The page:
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Porsche Taycan headlights

Transform Your Night Visibility With a Simple Headlight Update

According to a report from the National Safety Council (NSC), well over 40% of all fatal car accidents happen at night. The jarring nature of this statistic is brought into sharp focus when you consider that only about 25% of vehicle travel occurs during the night hours. It would be far-reaching to attribute poor visibility as the sole cause of nighttime accidents. However, one cannot deny the role of great vision in ensuring a safe night trip – visibility enhanced by the use of proper headlights.

A Brief Look at the Evolution of Headlights

Closeup of headlight bulb

Via Napaonline

Headlights has always been a fundamental aspect of automobile design. The earliest examples were seen right about when we had the first automobile in the late 1880s. The design was relatively straightforward. There was a container for the fuel – usually acetylene – and a mirror to focus the flame on the road ahead.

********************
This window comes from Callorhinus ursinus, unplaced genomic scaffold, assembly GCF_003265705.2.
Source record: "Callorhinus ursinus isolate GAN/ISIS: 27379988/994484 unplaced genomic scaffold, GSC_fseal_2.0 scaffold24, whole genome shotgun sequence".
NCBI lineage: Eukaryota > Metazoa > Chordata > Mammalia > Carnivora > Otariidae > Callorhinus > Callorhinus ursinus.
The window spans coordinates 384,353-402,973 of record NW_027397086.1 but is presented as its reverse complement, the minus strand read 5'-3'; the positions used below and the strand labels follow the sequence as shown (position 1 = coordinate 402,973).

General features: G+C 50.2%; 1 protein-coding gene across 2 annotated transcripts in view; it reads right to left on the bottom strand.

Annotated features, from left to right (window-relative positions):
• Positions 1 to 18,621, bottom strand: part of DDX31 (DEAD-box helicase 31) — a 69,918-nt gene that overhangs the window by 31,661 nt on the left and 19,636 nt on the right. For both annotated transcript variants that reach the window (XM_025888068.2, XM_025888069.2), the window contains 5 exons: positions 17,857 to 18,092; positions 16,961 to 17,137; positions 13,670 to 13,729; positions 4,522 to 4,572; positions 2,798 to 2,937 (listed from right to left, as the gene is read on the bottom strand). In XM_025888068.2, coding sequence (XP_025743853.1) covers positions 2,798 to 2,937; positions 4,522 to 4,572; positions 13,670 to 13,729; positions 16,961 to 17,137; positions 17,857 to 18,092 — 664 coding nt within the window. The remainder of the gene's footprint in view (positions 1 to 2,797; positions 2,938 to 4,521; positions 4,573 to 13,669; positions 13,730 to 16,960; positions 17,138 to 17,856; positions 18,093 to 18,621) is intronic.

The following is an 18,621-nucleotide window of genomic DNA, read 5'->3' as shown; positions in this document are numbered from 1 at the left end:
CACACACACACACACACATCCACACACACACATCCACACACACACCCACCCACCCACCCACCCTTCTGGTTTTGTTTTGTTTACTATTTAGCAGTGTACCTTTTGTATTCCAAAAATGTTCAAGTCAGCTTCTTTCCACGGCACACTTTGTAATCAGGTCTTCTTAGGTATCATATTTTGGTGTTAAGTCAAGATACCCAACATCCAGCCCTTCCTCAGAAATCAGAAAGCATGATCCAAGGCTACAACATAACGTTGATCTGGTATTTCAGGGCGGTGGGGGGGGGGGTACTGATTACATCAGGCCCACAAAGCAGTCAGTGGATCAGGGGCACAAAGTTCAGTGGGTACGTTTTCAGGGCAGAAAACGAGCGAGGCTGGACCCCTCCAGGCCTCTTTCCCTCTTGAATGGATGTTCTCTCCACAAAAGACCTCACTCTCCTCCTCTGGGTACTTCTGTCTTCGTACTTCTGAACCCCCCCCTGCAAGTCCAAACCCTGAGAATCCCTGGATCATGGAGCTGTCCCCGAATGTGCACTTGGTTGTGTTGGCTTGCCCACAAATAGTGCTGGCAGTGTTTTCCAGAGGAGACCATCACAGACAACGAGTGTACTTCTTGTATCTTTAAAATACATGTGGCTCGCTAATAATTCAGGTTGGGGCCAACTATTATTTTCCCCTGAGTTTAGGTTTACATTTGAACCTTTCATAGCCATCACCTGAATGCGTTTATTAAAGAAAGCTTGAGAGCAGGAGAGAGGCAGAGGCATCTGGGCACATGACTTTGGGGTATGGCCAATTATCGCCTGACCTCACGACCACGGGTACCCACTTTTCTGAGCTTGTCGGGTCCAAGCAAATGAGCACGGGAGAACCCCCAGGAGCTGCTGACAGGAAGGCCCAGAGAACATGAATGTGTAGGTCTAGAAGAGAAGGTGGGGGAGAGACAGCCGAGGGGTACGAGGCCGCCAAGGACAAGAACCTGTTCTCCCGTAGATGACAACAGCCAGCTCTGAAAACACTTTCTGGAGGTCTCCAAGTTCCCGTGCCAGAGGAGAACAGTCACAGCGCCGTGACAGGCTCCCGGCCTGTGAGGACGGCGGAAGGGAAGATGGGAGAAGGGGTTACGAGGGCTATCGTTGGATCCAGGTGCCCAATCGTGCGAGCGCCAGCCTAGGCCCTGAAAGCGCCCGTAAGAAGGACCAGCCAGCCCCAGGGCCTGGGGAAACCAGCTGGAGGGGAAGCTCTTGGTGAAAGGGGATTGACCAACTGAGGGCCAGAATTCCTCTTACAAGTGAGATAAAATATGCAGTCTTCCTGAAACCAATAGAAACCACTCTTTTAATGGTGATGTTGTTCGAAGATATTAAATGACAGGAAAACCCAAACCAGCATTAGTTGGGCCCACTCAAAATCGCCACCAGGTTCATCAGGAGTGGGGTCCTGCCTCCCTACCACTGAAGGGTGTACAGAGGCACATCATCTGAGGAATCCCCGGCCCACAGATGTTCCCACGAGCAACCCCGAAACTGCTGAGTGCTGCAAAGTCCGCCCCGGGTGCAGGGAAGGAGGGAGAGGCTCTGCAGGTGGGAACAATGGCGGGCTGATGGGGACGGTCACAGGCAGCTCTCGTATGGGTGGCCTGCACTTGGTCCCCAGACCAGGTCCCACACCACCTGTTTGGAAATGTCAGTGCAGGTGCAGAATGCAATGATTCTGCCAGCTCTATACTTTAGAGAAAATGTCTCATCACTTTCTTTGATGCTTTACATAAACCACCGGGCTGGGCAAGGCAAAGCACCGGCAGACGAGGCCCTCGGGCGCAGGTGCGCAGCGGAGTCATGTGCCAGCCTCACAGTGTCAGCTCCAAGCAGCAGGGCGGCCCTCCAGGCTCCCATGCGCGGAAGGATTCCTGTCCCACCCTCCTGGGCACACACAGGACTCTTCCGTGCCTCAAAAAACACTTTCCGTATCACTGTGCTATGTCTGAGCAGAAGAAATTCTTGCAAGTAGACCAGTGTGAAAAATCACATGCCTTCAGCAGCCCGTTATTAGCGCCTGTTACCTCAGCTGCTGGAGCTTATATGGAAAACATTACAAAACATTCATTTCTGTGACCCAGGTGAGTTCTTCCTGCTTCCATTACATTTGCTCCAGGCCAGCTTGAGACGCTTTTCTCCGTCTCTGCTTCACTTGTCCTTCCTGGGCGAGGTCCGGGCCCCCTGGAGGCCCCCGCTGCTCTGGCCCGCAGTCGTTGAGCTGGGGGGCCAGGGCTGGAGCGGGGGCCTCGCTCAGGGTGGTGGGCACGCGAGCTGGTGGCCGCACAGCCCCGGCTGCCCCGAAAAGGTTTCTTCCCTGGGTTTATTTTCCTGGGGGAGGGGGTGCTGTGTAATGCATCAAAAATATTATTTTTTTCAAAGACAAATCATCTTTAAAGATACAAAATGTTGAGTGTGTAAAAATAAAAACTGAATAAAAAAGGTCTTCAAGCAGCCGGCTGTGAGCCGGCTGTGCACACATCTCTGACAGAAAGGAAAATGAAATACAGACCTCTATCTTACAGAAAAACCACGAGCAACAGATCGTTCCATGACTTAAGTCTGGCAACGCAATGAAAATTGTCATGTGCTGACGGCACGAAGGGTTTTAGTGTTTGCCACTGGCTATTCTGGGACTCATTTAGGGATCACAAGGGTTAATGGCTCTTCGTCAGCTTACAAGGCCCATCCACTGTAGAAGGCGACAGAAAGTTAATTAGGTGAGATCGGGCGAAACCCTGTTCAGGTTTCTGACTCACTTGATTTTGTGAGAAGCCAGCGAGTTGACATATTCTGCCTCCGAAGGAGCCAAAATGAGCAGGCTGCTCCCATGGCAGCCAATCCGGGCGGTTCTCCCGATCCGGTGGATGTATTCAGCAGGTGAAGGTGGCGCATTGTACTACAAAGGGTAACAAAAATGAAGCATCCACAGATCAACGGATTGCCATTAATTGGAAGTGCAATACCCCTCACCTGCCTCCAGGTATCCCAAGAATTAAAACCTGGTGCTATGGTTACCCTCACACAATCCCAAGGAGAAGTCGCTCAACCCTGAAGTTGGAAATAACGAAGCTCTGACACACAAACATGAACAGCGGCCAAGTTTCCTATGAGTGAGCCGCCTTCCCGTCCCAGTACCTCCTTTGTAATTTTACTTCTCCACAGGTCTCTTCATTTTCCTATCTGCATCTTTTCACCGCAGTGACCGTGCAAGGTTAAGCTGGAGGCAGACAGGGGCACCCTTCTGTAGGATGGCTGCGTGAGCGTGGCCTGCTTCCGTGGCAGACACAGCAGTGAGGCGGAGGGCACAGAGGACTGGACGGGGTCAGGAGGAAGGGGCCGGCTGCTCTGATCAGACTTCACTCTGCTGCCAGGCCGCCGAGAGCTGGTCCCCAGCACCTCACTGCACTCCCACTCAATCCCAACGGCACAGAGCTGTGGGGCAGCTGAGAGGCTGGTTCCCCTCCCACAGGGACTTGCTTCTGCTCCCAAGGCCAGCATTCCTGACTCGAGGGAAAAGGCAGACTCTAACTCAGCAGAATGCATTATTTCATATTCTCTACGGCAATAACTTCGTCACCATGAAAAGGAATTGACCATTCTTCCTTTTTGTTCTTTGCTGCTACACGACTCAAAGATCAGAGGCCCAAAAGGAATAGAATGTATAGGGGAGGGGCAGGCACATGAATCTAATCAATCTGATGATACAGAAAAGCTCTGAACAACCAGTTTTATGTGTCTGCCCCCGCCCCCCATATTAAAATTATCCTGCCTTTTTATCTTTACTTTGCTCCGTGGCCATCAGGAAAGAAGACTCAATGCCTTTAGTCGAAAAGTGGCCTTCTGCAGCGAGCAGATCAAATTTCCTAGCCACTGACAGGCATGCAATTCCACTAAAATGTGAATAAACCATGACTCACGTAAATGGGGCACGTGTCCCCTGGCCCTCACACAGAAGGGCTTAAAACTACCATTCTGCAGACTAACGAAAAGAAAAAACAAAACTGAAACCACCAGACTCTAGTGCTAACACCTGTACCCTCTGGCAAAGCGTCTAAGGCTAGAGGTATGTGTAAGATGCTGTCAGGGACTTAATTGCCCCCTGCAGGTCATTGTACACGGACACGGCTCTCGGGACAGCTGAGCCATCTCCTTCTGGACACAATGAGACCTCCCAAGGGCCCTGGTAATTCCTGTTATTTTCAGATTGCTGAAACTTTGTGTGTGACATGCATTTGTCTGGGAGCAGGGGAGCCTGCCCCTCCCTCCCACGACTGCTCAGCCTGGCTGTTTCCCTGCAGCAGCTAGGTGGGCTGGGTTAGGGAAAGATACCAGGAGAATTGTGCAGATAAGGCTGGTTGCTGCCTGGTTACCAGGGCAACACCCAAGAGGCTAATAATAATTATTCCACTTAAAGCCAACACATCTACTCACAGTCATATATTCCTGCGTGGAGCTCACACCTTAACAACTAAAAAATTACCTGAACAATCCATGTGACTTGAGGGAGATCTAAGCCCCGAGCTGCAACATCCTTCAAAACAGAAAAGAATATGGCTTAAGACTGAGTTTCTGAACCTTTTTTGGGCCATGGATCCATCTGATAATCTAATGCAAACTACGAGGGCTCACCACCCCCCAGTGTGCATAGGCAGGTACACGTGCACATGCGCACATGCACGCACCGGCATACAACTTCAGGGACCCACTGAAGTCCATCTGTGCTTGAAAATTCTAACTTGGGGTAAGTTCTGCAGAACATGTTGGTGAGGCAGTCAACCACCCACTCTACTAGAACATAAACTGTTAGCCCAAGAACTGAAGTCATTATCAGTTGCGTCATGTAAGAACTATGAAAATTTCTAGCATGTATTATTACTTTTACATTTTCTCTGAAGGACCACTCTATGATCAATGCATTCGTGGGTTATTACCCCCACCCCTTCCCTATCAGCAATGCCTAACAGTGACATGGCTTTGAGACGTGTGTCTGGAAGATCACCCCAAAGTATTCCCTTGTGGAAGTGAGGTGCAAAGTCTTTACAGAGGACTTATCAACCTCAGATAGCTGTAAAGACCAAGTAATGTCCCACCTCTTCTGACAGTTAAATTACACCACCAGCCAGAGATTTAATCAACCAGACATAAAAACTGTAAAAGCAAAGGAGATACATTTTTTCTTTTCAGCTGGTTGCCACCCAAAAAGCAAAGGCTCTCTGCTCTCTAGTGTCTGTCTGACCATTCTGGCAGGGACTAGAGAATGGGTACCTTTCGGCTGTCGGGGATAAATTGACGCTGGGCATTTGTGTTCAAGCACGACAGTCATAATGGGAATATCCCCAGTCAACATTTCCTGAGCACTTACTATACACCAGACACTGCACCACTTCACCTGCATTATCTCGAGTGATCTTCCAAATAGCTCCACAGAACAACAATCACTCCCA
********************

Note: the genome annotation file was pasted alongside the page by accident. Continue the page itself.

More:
Electric lights came into the picture by the early 1900s. In 1912, Cadillac took significant strides forward with electric headlights by integrating the vehicle’s electric system with its lighting setup. In 1939, General Electric developed the sealed beam headlight comprising a reflector, glass lens and a tungsten filament. It quickly became a standard fitment for automobiles in the United States and remained the primary choice for decades.

It was Italian automakers that first introduced vehicle-mounted halogen lamps in 1962. Compared to the sealed beam variety, halogen lamps were brighter, more efficient and lasted longer. Still, they did not become popular in the States until the late 1970s.

BMW i8 headlights

Via Newatlas